If you feel that you are struggling with anxiety, you don’t have to struggle alone. You can call The National Mental Health Hotline at 866-903-3787 to speak to a professional about anxiety symptoms and get help with mental health resources.
Mental health disorders are common and nothing to be ashamed about. In fact, 1.4 percent of American adults live with borderline personality disorder (BPD), and nearly 75% of those in treatment are women. People with BPD are often living in constant, deep emotional pain — trying hard to bury it beneath the surface as they get on with life. Fear, anger, guilt, shame and sadness might feel like your default emotions, but once you learn your triggers and start managing BPD, you can live happily and without shame.
Treatment from a mental health professional gradually teaches you strategies and practices to help you regulate your emotions. However, taking that first step can be the hardest bit, especially for someone who’s spent their lives masking symptoms and trying their best to put on a brave face. A BPD helpline bridges that gap and gets you on the path to recovery in a safe and confidential way.
How Can You Benefit From a Call to a Borderline Personality Disorder Hotline?
A BPD crisis hotline is the first encounter with a mental health support service for many callers who go on to receive effective treatment. Benefits include:
- Anonymity: It’s difficult to disclose our health struggles sometimes because of fear of discrimination and stigma. Calling a BPD crisis hotline can be your first safe action in caring for your mental health. There’s no obligation and you get free information. Every caller is entitled to confidential assistance.
- Empathetic and Qualified Counselors: You’ll be in touch with someone who understands how to navigate the mental health support system in your region. They listen to your struggles to better serve your needs by guiding you to the right care.
- Call when you want: It’s an act of bravery on your part to call a BPD hotline. You can get in touch at your convenience, and you can end the call when you want. There’s no pressure, and you can contact a counselor from the comfort of home.
You don’t have to have BPD to call. You might prefer to have a friend or family member call on your behalf. Getting as much support as you can from numerous resources enhances your ability to manage personal mental health.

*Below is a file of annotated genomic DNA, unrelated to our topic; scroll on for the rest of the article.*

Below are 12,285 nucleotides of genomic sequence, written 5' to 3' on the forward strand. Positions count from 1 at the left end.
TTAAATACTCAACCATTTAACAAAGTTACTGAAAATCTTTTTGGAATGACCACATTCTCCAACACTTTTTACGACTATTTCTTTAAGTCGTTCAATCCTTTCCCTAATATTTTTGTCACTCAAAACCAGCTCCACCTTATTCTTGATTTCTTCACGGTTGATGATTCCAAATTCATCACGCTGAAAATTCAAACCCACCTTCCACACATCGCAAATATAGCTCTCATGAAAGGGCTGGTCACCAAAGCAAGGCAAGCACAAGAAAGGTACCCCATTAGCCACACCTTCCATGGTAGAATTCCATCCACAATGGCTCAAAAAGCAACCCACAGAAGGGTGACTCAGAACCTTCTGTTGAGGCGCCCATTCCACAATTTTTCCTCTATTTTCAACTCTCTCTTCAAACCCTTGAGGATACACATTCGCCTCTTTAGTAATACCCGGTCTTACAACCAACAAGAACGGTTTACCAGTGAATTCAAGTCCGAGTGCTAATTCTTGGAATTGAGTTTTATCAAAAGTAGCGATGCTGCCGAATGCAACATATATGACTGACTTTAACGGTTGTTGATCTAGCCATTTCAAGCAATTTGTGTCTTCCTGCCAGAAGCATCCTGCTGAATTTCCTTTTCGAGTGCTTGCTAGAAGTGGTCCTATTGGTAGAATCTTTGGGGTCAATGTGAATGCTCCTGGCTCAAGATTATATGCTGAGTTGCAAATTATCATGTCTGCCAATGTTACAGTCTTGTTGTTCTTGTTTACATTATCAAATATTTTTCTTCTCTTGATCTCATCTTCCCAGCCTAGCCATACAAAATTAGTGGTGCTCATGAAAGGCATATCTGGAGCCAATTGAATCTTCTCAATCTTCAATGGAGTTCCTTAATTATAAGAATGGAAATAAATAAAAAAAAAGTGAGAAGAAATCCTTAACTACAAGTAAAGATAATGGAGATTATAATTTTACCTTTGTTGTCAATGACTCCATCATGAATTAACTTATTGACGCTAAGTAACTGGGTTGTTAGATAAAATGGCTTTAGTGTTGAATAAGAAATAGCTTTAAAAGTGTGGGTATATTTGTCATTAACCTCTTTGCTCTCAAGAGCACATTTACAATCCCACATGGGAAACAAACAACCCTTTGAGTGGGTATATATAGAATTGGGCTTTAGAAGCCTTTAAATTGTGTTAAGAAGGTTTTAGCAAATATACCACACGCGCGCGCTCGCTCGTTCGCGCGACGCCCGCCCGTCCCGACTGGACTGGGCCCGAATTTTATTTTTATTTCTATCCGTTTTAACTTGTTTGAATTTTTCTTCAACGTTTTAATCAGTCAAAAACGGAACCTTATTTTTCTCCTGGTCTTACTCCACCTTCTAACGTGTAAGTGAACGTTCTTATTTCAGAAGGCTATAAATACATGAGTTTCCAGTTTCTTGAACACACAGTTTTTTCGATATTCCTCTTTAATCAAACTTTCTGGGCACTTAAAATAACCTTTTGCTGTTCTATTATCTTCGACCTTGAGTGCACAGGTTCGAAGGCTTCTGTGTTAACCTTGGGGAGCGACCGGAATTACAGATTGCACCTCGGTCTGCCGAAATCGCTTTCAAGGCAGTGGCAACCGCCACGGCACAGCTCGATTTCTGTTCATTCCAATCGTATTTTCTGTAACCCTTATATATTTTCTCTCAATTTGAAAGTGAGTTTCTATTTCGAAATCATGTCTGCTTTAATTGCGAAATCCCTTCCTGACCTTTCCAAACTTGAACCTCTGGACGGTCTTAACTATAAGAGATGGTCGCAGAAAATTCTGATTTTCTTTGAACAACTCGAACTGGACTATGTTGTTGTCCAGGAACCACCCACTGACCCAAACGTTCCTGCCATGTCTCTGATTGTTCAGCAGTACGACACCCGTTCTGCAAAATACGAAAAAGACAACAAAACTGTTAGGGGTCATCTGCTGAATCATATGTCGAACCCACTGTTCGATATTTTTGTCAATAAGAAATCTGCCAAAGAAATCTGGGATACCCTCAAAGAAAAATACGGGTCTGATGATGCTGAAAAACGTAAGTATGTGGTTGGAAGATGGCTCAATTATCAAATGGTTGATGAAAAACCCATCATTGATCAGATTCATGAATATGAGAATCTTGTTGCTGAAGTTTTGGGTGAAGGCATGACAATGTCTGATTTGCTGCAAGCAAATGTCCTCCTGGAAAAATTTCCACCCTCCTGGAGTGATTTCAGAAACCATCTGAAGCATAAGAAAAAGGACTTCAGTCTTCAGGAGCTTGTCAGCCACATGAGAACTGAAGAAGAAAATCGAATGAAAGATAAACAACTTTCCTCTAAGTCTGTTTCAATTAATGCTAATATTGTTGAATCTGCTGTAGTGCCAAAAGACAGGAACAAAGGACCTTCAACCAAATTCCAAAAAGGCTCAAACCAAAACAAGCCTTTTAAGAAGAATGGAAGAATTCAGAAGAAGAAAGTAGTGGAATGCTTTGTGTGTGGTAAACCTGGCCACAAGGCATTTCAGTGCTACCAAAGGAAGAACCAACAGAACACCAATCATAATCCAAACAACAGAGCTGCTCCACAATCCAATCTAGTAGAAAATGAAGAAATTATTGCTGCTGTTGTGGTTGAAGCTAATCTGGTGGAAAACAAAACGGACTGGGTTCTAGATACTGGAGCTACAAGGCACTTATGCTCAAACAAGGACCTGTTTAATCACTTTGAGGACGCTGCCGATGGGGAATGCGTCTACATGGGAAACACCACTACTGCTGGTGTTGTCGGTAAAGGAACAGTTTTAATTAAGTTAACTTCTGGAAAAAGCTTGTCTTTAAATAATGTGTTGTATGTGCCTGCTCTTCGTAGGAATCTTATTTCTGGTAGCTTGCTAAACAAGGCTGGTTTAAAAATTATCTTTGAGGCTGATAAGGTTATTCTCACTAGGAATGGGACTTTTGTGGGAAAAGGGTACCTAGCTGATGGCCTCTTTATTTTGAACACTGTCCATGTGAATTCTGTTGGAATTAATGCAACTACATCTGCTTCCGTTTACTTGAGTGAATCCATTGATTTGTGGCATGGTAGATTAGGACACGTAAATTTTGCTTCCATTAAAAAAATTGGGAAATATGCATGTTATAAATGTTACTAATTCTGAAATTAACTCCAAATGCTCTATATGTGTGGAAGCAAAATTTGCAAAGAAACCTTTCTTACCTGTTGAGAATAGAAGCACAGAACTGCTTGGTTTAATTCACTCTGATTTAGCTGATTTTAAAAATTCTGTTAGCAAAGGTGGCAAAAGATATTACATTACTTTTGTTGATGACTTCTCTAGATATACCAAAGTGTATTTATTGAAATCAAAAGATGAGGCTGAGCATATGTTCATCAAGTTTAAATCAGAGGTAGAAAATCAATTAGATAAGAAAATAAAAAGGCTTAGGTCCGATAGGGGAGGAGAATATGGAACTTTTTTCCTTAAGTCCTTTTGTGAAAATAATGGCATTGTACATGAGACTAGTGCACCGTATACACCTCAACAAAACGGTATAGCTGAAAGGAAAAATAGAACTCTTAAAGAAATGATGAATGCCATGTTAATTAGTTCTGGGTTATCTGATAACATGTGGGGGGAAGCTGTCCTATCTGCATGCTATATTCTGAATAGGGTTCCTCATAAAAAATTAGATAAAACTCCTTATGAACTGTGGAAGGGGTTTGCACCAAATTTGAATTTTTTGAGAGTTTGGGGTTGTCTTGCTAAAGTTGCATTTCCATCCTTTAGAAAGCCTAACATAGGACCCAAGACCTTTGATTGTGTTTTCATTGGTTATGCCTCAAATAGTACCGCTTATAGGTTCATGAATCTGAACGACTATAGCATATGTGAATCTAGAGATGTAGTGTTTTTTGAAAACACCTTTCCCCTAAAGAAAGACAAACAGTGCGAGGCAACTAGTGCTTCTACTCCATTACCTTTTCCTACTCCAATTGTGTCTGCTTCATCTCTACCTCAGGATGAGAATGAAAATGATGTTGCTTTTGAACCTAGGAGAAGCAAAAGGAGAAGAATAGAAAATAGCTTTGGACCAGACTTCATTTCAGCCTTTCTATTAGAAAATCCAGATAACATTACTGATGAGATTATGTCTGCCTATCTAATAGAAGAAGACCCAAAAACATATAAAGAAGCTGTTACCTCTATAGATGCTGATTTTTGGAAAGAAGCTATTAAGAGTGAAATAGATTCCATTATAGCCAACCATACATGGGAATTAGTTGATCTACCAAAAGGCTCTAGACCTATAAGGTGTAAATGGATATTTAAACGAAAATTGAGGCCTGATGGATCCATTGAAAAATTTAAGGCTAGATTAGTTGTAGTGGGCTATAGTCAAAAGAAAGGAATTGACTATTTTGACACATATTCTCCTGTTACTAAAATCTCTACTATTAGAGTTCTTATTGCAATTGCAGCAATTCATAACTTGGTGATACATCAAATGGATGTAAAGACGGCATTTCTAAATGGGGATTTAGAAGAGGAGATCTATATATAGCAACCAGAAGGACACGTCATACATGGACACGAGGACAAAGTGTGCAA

What Causes Borderline Personality Disorder?
A mental health issue isn’t something you’ve chosen or are doing to yourself. There are certain factors contributing to BPD, including biological and environmental causes that might have roots in early childhood, adolescence, or adulthood. They include:
- Abuse or neglect
- Genetic history of BPD
- Abnormalities in the brain regions that regulate emotions
- A highly sensitive temperament (this is impacted deeply by your genetics)
People with BPD often have concurrent mental health problems, including substance abuse, depression and anxiety. While drugs and alcohol tend to provide sufferers with temporary relief, they ultimately make it even harder to regulate your emotions. But help is at hand. No matter how complicated your situation is or how hopeless you feel, professional treatment can help you heal and find peace.
What Are the Signs and Symptoms of Borderline Personality Disorder?
You may not have a diagnosis of BPD yet, and even if you do, you may find relief knowing that your discomfort stems from the symptoms of BPD. These telltale signals may indicate you have the disorder and need professional help.
Signs and symptoms of BPD include:
- Emotional dysregulation – unlike bipolar disorder, moods shift quickly and episodes are often triggered by fear of abandonment or rejection
- Black and white thinking, where a person thinks in terms of all good or all bad
- Difficulties with close personal relationships
- Unstable sense of identity leading to shifting beliefs or persona
- Impulsiveness and engaging in reckless behaviors including spending sprees, unsafe sex, binge-eating
- Suicidal ideation
- Intense feelings of anger, sadness, fear or
- Feeling detached from reality
The intensity and duration of BPD symptoms vary. Not everyone with BPD suffers from every symptom, but the disorder can severely impact functioning. Just know that help and treatment are available to help you live healthier and happier.
What Treatments Help With Borderline Personality Disorder?
Treatments for BPD are recommended and prescribed by regulated medical professionals. The majority of people benefit from psychotherapy, also known as talk therapy. There are two main types of talk therapy recommended for treating BPD:
- Dialectical behavior therapy (DBT) : The main focus of this therapy is mindfulness and self-awareness. It was developed specifically for people with BPD. With dedicated practice, you can improve your relationships, reduce self-harm thoughts and actions and regulate intense emotions.
- Cognitive behavioral therapy (CBT) : Change core beliefs and negative behaviors by helping you identify the inaccurate perceptions hindering your relationship to yourself and others. You may see a reduction in the intensity of mood swings, anxiety and suicidal thoughts.
A minority of the people diagnosed with BPD benefit from prescribed medications. The medicines are usually given for other mental health issues that co-occur with BPD, such as major depressive disorder.
BPD Resources and BPD Crisis Hotlines
You and your family can get support and guidance from various mental health organizations, including:
- National Education Alliance for Borderline Personality Disorder: Get helpful resources for specific to BPD.
- National Alliance on Mental Illness (NAMI): Request help for a crisis and non-crisis mental health issues.
- NAMI hotline: 800-950-6264
- Text “HELPLINE”: 62640
You are invited to get help for BPD by calling the Mental Health Hotline at 866-903-3787.